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Cave of Forgotten Dreams

Kurt Jensen
Source: Catholic News Service

The Chauvet caves in southern France hold the world's oldest art treasures, and Werner Herzog's 3-D documentary, "Cave of Forgotten Dreams" (IFC), is the only way to fully experience their awe-inspiring paintings.

Although rated G, like any other visit to an art museum, it would be better appreciated by mature older adolescents, given its frank discussions of paintings and sculptures of nude women. The 32,000-year-old cave paintings are breathtaking, and snickering would be intrusive.

Herzog doesn't use the 3-D technology just to add novelty and depth to cave features such as stalactites. Almost all the Paleolithic paintings of 13 species, including horses, antelope, bison, lions, birds and rhinoceros, were made on curved rock walls, and when they were created by torchlight, and now illuminated by the flickering lights of the camera crew, were and are meant to give the illusion of depth and motion.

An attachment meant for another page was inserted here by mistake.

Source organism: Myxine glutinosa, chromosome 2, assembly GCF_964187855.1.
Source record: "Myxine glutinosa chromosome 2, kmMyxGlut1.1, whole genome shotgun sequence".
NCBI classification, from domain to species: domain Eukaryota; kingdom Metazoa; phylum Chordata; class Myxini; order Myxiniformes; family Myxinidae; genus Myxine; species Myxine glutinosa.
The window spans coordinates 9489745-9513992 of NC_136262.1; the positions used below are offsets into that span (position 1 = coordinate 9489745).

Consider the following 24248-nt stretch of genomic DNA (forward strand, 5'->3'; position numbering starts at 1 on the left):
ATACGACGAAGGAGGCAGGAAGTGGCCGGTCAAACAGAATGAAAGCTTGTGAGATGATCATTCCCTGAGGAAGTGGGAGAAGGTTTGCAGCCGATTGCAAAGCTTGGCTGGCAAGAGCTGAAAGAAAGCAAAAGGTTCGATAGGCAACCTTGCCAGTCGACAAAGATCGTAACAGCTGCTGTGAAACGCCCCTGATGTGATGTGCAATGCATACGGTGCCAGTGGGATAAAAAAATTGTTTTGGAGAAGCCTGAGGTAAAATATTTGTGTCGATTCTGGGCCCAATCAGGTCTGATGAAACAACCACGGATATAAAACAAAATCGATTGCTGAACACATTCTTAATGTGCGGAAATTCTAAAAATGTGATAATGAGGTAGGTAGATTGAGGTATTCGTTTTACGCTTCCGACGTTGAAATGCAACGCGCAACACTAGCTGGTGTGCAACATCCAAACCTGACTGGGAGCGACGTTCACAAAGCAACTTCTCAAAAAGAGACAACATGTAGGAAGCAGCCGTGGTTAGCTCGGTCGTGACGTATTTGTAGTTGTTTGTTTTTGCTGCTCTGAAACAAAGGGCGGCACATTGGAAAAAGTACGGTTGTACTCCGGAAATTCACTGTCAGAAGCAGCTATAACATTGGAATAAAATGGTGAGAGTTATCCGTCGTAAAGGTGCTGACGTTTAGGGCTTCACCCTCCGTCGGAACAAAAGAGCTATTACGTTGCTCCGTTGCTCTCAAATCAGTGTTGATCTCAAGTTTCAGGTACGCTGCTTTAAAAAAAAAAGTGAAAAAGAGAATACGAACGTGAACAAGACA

Many of the paintings are so sophisticated in execution that when they were first discovered in 1994—before being quickly sealed off by the French government to protect them—there was much investigation to determine that they weren't modern frauds.

What does the artwork mean? Several authorities offer theories, although since the caves were never used as homes, it's generally assumed that the art holds spiritual meaning. Everyone's tone is appropriately hushed.

The Catholic News Service classification is A-II—adults and adolescents. The Motion Picture Association of America rating is G—general audiences. All ages admitted.

Kurt Jensen is a guest reviewer for Catholic News Service.

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